KIDAPAWAN CITY, North Cotabato -- Thousands of lumads in this province demanded representation in the municipal and provincial legislative councils as mandated by the Indigenous Peoples Rights Act (Ipra).

In a legislative consultation sponsored by North Cotabato Representative Nancy Catamco on Monday, the tribal leaders from the Manobo, Bagobo, B'laan and other minority groups said that until at present lumads are not given seats in the policy making bodies and local legislative councils.

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Section 16 of Ipra states that "IPs have the right to participate fully, if they so choose, at all levels of decision-making in matters which may affect their rights, lives and destinies through procedures determined by them as well as to maintain and develop their own indigenous political structures. Consequently, the State shall ensure that the ICCs/IPs shall be given mandatory representation in policy-making bodies and other local legislative councils."

The Indigenous Peoples Rights Act was enacted on October 29, 1997 and took effect on November 22, 1997 yet until now the specific section that mandates tribal representations has not been implemented.

National Commission on Indigenous Peoples (NCIP) provincial director Eric Raz however explained it was just recently that the guideline for the implementation of the specific section was completed.

He said the NCIP have submitted the guideline to the Department of Interior and Local Government for implementation anytime soon.

The Indigenous Peoples are among the poorest sector of Philippine society and also among the most powerless.

Ipra was created to address the marginalization and powerlessness of the Indigenous Cultural communities.

Lack of budget

Aside from the lack of representation, it was learned that the lack of budget also hounds the agency that's tasked to look after the IPs welfare.

Professor Leonor Briones of the Social Watch Philippines revealed that the NCIP's budget for this year is only P579 million. The country has 18 million lumads.

She said the half a billion annual budget is a far cry from the one-billion budget for the travel of the President and its P800 million contingency fund.

Thus, Briones urges the lumads to "identify their needs and inform their representatives determine the budget they need in the future."

"We are the first people of the Philippines we have the right to ask, we have the right to demand," Briones told the lumads.

Raz also admitted that several of their programs were affected by the low budget. Among those are the application for ancestral domains and the scholarship program for lumad children.

He said at present there are 74 pending applications for ancestral domain that remained unapproved due to lack of budget.

The NCIP North Cotabato only has P300,000 budget allocation for their scholarship program in 2009. Raz said that due to the stringent fund, they only allocated P5,000 per semester for each of their scholars.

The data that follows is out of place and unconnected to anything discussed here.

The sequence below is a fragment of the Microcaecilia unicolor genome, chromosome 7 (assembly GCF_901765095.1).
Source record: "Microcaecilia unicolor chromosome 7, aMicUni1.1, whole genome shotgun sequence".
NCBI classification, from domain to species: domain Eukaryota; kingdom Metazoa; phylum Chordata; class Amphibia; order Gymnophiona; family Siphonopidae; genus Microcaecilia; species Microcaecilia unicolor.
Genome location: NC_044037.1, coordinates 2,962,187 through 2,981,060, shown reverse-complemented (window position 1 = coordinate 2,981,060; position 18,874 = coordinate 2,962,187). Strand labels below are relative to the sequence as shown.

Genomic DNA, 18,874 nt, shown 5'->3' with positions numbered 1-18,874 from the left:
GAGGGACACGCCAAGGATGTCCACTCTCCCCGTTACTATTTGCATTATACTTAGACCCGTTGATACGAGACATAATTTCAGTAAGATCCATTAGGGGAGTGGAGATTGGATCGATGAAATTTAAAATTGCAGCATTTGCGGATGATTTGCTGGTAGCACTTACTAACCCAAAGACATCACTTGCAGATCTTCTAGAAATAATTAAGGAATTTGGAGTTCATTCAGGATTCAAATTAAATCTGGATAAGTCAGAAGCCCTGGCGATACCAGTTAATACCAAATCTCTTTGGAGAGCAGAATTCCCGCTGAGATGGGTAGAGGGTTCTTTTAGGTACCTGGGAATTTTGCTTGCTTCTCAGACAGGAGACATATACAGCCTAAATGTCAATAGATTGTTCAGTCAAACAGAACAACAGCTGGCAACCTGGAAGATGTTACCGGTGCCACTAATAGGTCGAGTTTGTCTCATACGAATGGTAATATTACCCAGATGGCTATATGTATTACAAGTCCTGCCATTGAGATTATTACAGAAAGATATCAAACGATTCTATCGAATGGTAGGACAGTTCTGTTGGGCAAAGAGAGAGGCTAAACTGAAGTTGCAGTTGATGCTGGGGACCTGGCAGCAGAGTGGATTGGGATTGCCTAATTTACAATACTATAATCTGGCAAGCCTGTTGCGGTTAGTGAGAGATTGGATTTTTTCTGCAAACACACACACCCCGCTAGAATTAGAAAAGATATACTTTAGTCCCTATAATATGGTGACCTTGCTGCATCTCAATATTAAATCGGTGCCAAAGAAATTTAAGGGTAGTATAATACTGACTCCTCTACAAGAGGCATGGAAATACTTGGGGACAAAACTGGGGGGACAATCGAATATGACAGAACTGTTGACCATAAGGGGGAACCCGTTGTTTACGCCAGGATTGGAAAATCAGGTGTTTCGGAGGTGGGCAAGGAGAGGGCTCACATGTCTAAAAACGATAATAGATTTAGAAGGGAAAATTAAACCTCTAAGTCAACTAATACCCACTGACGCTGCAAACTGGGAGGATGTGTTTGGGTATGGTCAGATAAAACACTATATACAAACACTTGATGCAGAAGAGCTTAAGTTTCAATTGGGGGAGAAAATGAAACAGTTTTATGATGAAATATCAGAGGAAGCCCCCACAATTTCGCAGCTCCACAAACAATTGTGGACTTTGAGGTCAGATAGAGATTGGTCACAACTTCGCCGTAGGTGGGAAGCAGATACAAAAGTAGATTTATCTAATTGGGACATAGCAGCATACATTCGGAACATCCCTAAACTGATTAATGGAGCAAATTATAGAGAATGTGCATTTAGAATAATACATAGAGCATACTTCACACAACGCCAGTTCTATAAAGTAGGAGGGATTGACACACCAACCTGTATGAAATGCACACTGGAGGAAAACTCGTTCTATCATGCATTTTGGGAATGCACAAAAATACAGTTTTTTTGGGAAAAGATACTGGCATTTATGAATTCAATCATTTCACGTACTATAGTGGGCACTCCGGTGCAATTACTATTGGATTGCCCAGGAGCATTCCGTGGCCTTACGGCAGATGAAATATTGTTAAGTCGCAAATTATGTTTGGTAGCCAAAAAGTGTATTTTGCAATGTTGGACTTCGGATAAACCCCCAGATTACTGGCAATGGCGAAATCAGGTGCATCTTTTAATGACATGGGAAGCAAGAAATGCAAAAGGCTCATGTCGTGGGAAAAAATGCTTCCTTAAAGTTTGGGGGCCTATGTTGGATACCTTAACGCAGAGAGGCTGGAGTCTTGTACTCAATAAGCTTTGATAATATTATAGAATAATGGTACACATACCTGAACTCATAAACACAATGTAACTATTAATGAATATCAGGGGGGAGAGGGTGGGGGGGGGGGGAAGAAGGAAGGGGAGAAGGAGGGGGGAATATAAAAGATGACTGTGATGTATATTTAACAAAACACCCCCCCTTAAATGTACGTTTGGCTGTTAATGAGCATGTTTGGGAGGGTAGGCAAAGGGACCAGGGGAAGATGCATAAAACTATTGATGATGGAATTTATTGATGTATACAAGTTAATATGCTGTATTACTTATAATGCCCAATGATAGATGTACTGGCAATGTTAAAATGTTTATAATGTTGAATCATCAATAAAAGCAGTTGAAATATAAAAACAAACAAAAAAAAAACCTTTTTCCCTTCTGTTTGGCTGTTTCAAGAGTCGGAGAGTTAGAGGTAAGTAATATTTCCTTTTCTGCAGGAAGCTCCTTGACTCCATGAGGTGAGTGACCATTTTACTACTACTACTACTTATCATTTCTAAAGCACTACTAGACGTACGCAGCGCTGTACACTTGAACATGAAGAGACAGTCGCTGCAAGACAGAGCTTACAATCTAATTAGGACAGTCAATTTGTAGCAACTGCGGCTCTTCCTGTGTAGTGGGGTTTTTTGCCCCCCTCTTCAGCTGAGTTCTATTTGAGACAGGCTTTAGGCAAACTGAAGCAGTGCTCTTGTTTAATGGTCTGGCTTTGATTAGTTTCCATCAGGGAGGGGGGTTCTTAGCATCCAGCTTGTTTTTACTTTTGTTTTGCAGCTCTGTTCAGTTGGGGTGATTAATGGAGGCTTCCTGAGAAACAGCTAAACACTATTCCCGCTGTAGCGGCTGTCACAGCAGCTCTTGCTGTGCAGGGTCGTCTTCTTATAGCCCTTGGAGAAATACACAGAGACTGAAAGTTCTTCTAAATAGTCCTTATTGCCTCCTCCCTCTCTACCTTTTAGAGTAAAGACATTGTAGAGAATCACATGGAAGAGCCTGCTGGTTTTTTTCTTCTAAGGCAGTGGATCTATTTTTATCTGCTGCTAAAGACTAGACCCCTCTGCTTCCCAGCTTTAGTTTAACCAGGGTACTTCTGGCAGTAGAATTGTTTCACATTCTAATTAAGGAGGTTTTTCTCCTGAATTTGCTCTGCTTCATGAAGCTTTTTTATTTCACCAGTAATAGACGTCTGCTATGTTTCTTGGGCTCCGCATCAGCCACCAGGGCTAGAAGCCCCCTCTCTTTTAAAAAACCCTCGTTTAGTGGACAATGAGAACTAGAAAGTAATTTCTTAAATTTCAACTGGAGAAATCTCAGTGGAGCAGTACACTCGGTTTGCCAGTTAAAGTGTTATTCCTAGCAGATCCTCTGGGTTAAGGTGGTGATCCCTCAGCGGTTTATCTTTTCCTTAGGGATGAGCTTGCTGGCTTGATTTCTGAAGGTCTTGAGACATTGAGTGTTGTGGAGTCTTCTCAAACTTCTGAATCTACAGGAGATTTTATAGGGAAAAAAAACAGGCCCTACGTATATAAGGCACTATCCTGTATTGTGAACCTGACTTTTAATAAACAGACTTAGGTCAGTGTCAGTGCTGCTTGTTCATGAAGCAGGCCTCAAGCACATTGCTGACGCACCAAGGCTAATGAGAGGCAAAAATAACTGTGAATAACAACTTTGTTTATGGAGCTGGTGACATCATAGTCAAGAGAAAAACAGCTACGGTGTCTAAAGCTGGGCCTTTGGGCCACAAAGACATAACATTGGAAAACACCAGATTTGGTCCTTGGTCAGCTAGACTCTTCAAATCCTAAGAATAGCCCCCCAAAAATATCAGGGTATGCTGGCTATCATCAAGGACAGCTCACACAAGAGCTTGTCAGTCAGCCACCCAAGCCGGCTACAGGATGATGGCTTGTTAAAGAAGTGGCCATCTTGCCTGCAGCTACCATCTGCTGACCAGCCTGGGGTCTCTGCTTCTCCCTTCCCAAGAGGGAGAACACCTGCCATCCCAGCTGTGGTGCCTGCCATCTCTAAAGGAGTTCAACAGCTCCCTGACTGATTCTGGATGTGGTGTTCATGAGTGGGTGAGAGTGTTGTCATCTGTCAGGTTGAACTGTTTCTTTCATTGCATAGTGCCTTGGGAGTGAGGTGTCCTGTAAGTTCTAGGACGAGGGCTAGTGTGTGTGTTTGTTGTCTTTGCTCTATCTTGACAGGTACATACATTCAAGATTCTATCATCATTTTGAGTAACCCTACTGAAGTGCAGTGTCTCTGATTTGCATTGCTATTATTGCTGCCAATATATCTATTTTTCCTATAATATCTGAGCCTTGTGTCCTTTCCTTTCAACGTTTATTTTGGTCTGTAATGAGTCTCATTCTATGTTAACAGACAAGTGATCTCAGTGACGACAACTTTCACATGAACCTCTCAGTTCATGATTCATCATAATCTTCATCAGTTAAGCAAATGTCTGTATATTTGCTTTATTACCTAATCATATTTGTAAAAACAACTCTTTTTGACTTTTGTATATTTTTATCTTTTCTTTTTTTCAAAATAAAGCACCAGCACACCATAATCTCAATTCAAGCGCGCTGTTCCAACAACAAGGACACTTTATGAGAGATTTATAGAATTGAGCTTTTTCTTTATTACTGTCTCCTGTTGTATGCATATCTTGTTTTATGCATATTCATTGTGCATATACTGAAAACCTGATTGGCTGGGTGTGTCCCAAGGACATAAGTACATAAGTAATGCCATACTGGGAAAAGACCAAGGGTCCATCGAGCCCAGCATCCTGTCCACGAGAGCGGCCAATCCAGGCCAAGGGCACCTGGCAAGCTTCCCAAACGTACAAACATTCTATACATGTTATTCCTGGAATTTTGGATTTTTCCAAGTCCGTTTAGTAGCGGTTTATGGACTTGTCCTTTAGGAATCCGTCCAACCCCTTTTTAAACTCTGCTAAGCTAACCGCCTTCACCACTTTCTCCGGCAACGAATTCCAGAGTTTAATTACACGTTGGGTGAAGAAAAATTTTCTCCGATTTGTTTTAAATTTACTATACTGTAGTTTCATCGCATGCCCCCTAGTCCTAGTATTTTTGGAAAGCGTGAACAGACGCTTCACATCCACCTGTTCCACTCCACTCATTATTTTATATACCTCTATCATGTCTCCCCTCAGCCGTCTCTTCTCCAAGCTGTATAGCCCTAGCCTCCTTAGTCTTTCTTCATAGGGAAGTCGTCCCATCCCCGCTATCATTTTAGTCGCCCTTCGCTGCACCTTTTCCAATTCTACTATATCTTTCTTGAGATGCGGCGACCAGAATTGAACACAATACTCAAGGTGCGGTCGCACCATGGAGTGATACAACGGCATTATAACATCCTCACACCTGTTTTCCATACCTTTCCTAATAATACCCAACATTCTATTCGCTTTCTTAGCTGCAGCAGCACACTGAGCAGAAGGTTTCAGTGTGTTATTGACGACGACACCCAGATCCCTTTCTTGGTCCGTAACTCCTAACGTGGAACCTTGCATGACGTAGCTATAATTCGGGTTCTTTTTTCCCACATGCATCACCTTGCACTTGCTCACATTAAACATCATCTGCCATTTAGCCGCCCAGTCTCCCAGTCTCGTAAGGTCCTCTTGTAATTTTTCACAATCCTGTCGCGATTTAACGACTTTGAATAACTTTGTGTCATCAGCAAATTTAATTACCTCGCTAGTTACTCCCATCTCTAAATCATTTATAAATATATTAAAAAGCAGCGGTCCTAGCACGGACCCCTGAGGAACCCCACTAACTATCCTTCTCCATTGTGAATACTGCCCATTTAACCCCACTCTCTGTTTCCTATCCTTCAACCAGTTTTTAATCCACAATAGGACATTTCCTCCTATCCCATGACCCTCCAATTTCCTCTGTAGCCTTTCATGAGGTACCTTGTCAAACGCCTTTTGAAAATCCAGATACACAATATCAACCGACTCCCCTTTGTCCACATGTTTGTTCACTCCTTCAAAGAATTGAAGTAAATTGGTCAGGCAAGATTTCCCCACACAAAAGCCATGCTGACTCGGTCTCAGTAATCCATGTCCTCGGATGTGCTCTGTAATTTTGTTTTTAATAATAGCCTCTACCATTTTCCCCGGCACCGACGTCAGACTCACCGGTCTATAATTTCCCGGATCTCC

Fortunately, some congressmen support the NCIP scholars as well as some non-government organizations (NGOs) also support the ancestral domain program of NCIP.

"Kulang din kami ng staff. We only have 16 employees with only 4 highly technical employees for the whole province," Raz lamented.

Most disarray sector

Former North Cotabato congressman Greg Andolana, however, said that the lack of budget from the National Government could be addressed by the available sources of funds in the local level.

He said that if only the lumads would learn how to unite for a common good, then they will have no problem where to get funds for their projects.

He called the lumad sector of 18 million as the most disarray sector compared to the Bangsamoro that only has 6 million members.

Andolana cited the case where tribal leaders withdrew their demand for royalty fees from several corporations operating within ancestral domains in exchange for a small amount of money or favor.

"I-treat lang sa ligo sa dagat ang tribal leader, muwidraw na dayon sa ilahang demand," Andolana said.

Tribal leader and Meohao barangay captain Alberto Encarnacion confirmed Andolana's claim. He said the lack of education and the introduction of vices in the lumad communities are the reasons why lumads are in disarray.

Tribal towns

For her part, Representative Catamco said she also plans to save the lumad culture by making official documentations.

She said she will also be passing a bill that will seek for the creation of tribal barangays and municipalities in North Cotabato that will serve as the showcase window of the rich culture of the indigenous peoples to the world.

Villages predominantly inhabited by indigenous people can be found in the towns of Arakan, Magpet, Upper President Roxas, Tulunan, Matalam, Antipas, Makilala, and Kidapawan City of North Cotabato.

"Gusto nato madugangan ang budget for the NCIP. And of course the creation of tribal municipalities and barangays. It's already provided in the IPRA law kaya lang wala gyud na-push. We have the laws but we don't have the enabling laws," Catamco said. (Ben O. Tesiorna)